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You’re forgiven if up until this week you’d never heard of CFIUS, the Committee on Foreign Investment in the United States. It’s the murky interagency group that suggested that the President reject Broadcom’s acquisition of Qualcomm, a proposed deal not yet considered by its shareholders.
Now we all know about CFIUS, murky though it remains, because its job is to scrutinize deals that could hurt the national security of the U.S. It was born during the Ford Administration to keep sensitive military technology out of Russian hands. Now it is being used as an industrial-policy tool, and its target is overwhelmingly China.
First a word on this murkiness. CFIUS doesn’t so much act as it intimates. Its body language or silence suggests to companies their deal won’t win approval. And so they bow out. This is what happened when Alibaba affiliate Ant Financial tried to buy remittance heavyweight Moneygram and when Alibaba competitor Tencent tried to invest in Here Technologies, a digital mapmaker. This lack of transparency is relevant because CFIUS’s actions are an important part of the global M&A process, where clear signals are preferred to smoke and mirrors.
CFIUS’s industrial-policy posture isn’t new. It began during the Obama years, and it is aimed not so much at protectionism in the trade-policy sense as protecting national “champions” in the face of a state-coordinated onslaught from China. Unappealing though it may be, using CFIUS to keep China from hollowing out a key U.S. industry has its merits.
It is a screwy state of affairs when the world’s two largest economies block each other’s moves in an effort at preserving their own industries and those of allies. After Qualcomm, the biggest beneficiaries of stopping Huawei—the true target of CFIUS’s wrath in the Broadcom affair—are Samsung and Ericsson, the pride of South Korea and Sweden, respectively.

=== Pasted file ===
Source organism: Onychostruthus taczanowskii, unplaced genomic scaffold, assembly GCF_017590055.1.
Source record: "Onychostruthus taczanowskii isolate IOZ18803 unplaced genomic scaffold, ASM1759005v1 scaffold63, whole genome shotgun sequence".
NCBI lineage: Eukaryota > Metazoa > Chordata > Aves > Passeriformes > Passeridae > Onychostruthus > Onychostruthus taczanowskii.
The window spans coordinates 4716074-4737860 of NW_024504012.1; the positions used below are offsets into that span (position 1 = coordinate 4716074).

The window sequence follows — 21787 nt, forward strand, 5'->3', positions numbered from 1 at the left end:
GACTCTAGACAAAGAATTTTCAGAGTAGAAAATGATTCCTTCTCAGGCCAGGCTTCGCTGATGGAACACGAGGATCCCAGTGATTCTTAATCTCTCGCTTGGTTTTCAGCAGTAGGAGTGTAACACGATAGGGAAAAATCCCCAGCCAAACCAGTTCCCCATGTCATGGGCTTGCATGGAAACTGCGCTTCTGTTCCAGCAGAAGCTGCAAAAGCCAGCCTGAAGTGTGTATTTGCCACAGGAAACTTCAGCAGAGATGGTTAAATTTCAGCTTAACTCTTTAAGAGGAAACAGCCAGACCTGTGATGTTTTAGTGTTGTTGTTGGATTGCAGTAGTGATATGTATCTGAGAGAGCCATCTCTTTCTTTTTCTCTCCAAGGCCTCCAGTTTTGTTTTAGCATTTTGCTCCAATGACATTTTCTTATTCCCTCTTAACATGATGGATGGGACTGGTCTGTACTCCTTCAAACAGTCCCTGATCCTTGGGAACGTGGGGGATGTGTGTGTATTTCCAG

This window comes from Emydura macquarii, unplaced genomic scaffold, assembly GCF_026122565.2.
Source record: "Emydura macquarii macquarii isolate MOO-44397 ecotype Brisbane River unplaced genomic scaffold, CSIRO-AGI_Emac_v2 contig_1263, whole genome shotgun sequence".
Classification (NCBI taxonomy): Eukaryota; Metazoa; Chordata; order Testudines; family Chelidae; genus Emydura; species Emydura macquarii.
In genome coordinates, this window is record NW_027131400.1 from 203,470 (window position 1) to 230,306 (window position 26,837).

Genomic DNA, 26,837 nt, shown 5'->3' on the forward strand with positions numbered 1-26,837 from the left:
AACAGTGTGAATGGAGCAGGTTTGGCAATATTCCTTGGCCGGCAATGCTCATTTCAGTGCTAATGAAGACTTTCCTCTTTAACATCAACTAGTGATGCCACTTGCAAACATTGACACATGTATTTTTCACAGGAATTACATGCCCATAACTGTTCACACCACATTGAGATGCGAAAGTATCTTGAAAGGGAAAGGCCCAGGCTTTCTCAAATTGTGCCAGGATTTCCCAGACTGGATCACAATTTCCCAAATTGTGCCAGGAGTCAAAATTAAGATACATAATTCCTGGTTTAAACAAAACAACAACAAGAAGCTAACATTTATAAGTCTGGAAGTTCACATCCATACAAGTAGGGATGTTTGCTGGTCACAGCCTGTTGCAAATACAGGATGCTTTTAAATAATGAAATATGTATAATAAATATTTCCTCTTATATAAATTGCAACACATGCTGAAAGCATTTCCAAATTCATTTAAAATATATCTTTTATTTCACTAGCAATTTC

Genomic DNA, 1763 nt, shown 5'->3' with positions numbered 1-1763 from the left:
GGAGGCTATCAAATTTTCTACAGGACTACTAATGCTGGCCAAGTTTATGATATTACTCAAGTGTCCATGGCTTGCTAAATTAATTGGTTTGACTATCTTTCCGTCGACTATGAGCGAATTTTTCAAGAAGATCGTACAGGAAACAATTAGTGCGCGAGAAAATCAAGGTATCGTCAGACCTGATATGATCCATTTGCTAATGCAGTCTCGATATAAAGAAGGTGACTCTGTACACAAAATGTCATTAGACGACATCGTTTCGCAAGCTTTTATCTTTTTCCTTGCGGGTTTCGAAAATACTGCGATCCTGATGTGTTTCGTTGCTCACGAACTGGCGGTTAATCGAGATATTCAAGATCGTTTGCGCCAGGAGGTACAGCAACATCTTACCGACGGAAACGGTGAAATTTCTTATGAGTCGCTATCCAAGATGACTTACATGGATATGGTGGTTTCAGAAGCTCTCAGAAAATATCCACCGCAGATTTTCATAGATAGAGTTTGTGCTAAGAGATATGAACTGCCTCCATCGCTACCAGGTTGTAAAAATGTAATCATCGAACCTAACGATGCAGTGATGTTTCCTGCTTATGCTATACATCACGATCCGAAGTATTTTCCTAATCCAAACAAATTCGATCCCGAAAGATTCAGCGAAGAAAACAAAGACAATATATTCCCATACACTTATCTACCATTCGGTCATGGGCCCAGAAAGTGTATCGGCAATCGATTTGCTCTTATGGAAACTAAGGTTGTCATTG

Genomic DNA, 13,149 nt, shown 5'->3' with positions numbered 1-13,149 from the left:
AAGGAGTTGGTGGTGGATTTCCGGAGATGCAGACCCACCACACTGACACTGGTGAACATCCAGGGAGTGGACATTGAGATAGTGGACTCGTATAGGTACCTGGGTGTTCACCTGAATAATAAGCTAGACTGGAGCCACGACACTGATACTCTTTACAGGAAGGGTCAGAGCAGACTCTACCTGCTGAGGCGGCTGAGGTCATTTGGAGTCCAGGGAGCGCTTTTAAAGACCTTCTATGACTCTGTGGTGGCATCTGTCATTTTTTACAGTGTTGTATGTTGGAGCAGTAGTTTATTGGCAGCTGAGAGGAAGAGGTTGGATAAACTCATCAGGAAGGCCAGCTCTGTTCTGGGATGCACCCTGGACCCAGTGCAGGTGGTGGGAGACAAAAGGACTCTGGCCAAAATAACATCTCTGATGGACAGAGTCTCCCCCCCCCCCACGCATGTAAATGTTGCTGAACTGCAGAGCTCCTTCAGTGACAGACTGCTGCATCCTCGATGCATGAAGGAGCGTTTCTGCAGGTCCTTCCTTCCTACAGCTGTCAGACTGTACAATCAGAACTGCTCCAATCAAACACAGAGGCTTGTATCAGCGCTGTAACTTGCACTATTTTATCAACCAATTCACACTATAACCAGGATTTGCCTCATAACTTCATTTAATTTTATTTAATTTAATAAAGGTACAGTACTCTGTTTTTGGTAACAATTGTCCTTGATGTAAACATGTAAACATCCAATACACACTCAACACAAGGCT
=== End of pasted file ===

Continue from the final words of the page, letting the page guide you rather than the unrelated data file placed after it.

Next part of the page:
The opponents of globalization probably didn’t envision a new, non-military superpower battle over commerce. But that’s what they’re getting. The formerly anonymous CFIUS is at the center of the U.S. arsenal.
History is a nightmare from which I am trying to awake. In a stunning rebuke of a one-time Silicon Valley media darling, the Securities and Exchange Commission announced on Wednesday that it was charging Theranos CEO Elizabeth Holmes with having raised $700 million “through an elaborate, years-long fraud.” Holmes agreed to pay a penalty of $500,000 and forfeit both her CEO position and some 19 million shares she owned in the company. Holmes garnered effusive press coverage (including from Fortune) by spreading lies about the capabilities of Theranos blood testing technology, the SEC said. (And Fortune has published its own mea culpa).
Mistakes are the portals of discovery. Elsewhere on the crime blotter, prosecutors charged Jun Ying, former chief information officer of a unit of Equifax, with insider trading for exercising stock options and selling $1 million worth of shares ahead of the public disclosure of the massive hack attack that penetrated the credit bureau’s files.
We were always loyal to lost causes. Google’s YouTube plans to use Wikipedia entries to help shoot down conspiracy videos posted to its site, but the company didn’t tell the nonprofit Wikimedia Foundation that runs the giant online encyclopedia ahead of time. “We were not given advance notice of this announcement,” the group said on Wednesday. Plus, some experts don’t see the addition of Wikipedia entries as much of a help. “Having to supplement conspiracy-theory videos with third-party fact-checking is kind of embarrassing for Google,” New York magazine’s Brian Feldman writes. “Having to rely on a volunteer-driven nonprofit is even more embarrassing.”